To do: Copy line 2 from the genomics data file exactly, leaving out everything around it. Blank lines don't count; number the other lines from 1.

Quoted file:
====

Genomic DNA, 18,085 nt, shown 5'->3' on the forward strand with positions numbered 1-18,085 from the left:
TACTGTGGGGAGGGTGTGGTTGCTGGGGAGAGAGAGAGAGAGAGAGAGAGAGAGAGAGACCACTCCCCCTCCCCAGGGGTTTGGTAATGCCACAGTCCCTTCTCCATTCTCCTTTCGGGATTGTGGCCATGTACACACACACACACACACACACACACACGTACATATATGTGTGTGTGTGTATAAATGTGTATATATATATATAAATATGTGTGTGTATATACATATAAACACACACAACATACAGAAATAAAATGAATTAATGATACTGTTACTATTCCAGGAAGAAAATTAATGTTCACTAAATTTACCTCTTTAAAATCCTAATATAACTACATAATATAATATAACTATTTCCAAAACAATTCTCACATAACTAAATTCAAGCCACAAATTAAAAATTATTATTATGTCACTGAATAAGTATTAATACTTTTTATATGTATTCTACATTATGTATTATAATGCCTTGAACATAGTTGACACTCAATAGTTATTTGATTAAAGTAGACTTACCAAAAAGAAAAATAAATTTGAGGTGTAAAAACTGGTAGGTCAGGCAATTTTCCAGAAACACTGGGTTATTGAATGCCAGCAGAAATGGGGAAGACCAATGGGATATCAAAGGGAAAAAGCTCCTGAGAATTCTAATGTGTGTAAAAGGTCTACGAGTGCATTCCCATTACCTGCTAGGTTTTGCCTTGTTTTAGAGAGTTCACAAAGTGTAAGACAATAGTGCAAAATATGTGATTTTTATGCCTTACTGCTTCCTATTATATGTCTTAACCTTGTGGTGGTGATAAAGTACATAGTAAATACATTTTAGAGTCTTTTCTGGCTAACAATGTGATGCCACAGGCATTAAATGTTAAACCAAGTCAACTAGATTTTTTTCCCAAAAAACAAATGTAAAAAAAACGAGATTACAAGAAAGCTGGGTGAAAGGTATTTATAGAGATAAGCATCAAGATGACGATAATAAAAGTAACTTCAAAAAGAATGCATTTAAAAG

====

TACTGTGGGGAGGGTGTGGTTGCTGGGGAGAGAGAGAGAGAGAGAGAGAGAGAGAGAGACCACTCCCCCTCCCCAGGGGTTTGGTAATGCCACAGTCCCTTCTCCATTCTCCTTTCGGGATTGTGGCCATGTACACACACACACACACACACACACACACGTACATATATGTGTGTGTGTGTATAAATGTGTATATATATATATAAATATGTGTGTGTATATACATATAAACACACACAACATACAGAAATAAAATGAATTAATGATACTGTTACTATTCCAGGAAGAAAATTAATGTTCACTAAATTTACCTCTTTAAAATCCTAATATAACTACATAATATAATATAACTATTTCCAAAACAATTCTCACATAACTAAATTCAAGCCACAAATTAAAAATTATTATTATGTCACTGAATAAGTATTAATACTTTTTATATGTATTCTACATTATGTATTATAATGCCTTGAACATAGTTGACACTCAATAGTTATTTGATTAAAGTAGACTTACCAAAAAGAAAAATAAATTTGAGGTGTAAAAACTGGTAGGTCAGGCAATTTTCCAGAAACACTGGGTTATTGAATGCCAGCAGAAATGGGGAAGACCAATGGGATATCAAAGGGAAAAAGCTCCTGAGAATTCTAATGTGTGTAAAAGGTCTACGAGTGCATTCCCATTACCTGCTAGGTTTTGCCTTGTTTTAGAGAGTTCACAAAGTGTAAGACAATAGTGCAAAATATGTGATTTTTATGCCTTACTGCTTCCTATTATATGTCTTAACCTTGTGGTGGTGATAAAGTACATAGTAAATACATTTTAGAGTCTTTTCTGGCTAACAATGTGATGCCACAGGCATTAAATGTTAAACCAAGTCAACTAGATTTTTTTCCCAAAAAACAAATGTAAAAAAAACGAGATTACAAGAAAGCTGGGTGAAAGGTATTTATAGAGATAAGCATCAAGATGACGATAATAAAAGTAACTTCAAAAAGAATGCATTTAAAAG